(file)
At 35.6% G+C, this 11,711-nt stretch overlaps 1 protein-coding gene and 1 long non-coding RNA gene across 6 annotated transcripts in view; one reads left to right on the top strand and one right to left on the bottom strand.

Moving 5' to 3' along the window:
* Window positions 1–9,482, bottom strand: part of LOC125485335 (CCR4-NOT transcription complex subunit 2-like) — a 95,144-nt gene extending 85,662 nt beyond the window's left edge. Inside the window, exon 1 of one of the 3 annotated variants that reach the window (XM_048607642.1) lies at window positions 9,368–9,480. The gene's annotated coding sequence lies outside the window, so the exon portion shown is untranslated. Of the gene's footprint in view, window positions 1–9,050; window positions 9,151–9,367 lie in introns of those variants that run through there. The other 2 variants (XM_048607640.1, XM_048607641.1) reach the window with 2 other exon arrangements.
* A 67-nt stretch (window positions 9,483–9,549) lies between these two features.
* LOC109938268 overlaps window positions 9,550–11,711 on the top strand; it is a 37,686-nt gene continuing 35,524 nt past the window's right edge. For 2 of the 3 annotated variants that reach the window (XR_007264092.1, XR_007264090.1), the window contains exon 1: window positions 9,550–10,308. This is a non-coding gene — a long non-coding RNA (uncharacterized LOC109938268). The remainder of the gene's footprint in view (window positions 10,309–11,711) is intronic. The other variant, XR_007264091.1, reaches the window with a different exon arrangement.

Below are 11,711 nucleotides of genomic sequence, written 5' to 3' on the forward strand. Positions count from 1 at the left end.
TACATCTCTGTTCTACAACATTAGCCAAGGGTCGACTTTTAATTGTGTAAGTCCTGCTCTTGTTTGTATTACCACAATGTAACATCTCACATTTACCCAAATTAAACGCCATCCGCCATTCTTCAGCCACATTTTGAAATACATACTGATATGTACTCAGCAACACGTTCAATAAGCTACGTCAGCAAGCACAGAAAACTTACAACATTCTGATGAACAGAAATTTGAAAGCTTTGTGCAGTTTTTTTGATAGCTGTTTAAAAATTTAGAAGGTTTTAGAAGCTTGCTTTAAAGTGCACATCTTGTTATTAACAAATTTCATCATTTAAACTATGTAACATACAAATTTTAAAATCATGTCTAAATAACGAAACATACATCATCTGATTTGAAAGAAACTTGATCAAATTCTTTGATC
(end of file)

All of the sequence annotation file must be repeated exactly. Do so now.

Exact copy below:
At 35.6% G+C, this 11,711-nt stretch overlaps 1 protein-coding gene and 1 long non-coding RNA gene across 6 annotated transcripts in view; one reads left to right on the top strand and one right to left on the bottom strand.

Moving 5' to 3' along the window:
* Window positions 1–9,482, bottom strand: part of LOC125485335 (CCR4-NOT transcription complex subunit 2-like) — a 95,144-nt gene extending 85,662 nt beyond the window's left edge. Inside the window, exon 1 of one of the 3 annotated variants that reach the window (XM_048607642.1) lies at window positions 9,368–9,480. The gene's annotated coding sequence lies outside the window, so the exon portion shown is untranslated. Of the gene's footprint in view, window positions 1–9,050; window positions 9,151–9,367 lie in introns of those variants that run through there. The other 2 variants (XM_048607640.1, XM_048607641.1) reach the window with 2 other exon arrangements.
* A 67-nt stretch (window positions 9,483–9,549) lies between these two features.
* LOC109938268 overlaps window positions 9,550–11,711 on the top strand; it is a 37,686-nt gene continuing 35,524 nt past the window's right edge. For 2 of the 3 annotated variants that reach the window (XR_007264092.1, XR_007264090.1), the window contains exon 1: window positions 9,550–10,308. This is a non-coding gene — a long non-coding RNA (uncharacterized LOC109938268). The remainder of the gene's footprint in view (window positions 10,309–11,711) is intronic. The other variant, XR_007264091.1, reaches the window with a different exon arrangement.

Below are 11,711 nucleotides of genomic sequence, written 5' to 3' on the forward strand. Positions count from 1 at the left end.
TACATCTCTGTTCTACAACATTAGCCAAGGGTCGACTTTTAATTGTGTAAGTCCTGCTCTTGTTTGTATTACCACAATGTAACATCTCACATTTACCCAAATTAAACGCCATCCGCCATTCTTCAGCCACATTTTGAAATACATACTGATATGTACTCAGCAACACGTTCAATAAGCTACGTCAGCAAGCACAGAAAACTTACAACATTCTGATGAACAGAAATTTGAAAGCTTTGTGCAGTTTTTTTGATAGCTGTTTAAAAATTTAGAAGGTTTTAGAAGCTTGCTTTAAAGTGCACATCTTGTTATTAACAAATTTCATCATTTAAACTATGTAACATACAAATTTTAAAATCATGTCTAAATAACGAAACATACATCATCTGATTTGAAAGAAACTTGATCAAATTCTTTGATC